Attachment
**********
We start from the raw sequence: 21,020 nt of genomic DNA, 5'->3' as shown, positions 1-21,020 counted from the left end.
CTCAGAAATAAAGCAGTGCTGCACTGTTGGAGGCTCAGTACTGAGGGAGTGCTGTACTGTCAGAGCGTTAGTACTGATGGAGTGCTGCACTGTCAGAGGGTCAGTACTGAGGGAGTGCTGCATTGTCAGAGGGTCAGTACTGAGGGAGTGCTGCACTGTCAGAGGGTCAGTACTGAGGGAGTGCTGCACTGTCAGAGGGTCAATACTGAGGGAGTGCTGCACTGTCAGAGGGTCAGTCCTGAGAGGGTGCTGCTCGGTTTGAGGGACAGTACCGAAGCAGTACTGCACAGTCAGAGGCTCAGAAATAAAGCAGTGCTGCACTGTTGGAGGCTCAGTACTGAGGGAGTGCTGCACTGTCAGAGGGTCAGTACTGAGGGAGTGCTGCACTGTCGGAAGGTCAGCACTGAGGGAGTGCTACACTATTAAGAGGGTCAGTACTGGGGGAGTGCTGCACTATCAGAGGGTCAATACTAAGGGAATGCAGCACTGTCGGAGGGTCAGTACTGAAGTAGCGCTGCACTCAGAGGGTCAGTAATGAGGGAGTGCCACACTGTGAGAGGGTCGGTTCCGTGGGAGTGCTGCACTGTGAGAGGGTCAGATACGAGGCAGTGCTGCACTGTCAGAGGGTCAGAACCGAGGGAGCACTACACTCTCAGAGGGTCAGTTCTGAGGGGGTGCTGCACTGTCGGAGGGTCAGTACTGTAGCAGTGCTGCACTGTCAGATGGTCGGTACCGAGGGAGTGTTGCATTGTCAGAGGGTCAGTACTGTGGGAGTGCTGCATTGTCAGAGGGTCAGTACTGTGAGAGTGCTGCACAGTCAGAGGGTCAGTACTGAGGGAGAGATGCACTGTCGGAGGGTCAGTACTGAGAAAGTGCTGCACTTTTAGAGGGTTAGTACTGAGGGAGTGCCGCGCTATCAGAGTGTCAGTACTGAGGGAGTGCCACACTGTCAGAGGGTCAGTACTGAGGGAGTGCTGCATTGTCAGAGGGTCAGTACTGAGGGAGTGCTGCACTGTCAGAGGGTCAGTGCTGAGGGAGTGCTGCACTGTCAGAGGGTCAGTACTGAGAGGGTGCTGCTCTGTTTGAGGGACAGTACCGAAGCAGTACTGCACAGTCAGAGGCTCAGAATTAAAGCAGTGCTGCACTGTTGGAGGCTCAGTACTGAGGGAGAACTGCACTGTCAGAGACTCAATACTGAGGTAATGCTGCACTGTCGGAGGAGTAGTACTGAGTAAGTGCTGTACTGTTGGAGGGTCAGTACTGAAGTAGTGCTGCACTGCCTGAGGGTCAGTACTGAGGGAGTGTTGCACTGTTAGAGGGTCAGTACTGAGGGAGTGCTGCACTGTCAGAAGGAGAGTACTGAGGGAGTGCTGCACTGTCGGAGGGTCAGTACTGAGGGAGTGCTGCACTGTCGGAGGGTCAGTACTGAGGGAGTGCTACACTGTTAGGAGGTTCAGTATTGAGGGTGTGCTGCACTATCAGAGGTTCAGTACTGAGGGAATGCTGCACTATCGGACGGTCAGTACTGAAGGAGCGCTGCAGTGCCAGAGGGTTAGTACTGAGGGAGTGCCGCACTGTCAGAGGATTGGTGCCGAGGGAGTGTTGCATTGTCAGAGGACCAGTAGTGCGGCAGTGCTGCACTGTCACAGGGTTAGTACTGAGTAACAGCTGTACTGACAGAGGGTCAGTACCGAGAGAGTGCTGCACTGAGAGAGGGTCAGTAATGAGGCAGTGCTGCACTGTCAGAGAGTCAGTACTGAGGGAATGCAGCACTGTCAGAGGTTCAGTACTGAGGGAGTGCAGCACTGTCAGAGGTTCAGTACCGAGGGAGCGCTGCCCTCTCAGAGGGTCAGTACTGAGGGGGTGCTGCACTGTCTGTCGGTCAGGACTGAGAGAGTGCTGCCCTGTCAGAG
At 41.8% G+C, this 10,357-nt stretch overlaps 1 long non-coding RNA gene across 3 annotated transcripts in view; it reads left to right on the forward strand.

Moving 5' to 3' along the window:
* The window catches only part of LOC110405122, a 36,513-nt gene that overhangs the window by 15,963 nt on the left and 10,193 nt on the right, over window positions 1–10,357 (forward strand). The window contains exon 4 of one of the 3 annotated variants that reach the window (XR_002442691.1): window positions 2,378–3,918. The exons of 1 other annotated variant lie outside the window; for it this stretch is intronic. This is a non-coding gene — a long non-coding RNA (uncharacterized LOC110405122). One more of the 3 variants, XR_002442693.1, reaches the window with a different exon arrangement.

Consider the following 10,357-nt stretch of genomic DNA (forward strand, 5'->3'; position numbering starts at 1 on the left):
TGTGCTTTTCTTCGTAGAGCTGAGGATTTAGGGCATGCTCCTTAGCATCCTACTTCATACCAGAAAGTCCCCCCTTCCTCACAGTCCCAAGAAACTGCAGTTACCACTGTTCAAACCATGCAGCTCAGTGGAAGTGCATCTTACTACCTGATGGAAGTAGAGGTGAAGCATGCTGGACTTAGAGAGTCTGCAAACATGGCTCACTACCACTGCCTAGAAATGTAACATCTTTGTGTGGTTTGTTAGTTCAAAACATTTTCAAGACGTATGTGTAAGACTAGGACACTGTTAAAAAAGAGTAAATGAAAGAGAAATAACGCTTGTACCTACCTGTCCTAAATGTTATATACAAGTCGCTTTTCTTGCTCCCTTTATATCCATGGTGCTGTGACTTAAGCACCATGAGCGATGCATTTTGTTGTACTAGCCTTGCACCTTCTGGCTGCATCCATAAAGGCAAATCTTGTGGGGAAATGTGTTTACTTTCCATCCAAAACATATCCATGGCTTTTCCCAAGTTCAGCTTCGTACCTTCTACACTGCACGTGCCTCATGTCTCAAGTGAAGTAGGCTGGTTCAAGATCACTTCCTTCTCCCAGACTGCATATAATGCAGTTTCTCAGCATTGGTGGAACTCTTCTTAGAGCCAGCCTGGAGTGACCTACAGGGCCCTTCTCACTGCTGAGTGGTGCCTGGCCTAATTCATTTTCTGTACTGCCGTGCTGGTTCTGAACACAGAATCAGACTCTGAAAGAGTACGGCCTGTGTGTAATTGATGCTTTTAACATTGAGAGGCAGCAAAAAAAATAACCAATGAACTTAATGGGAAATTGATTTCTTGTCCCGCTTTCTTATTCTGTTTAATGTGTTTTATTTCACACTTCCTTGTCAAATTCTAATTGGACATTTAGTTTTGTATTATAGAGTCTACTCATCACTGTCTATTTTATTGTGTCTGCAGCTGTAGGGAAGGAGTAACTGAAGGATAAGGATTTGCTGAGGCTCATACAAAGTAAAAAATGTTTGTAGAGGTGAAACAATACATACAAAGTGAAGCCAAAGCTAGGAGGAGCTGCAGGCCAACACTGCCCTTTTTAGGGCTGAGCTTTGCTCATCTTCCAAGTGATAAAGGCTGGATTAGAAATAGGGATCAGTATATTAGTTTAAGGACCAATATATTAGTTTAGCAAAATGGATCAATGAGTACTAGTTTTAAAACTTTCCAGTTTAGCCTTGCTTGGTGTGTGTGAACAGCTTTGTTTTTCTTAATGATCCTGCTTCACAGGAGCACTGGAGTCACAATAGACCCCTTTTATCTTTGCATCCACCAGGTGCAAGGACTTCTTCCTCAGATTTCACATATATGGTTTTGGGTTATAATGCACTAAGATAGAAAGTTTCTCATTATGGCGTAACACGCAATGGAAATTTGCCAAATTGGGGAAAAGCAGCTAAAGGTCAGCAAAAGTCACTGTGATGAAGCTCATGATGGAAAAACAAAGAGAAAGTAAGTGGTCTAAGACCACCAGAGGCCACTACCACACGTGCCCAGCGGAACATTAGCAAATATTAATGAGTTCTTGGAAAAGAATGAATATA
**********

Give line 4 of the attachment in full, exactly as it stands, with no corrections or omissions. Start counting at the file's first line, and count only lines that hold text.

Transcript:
Moving 5' to 3' along the window: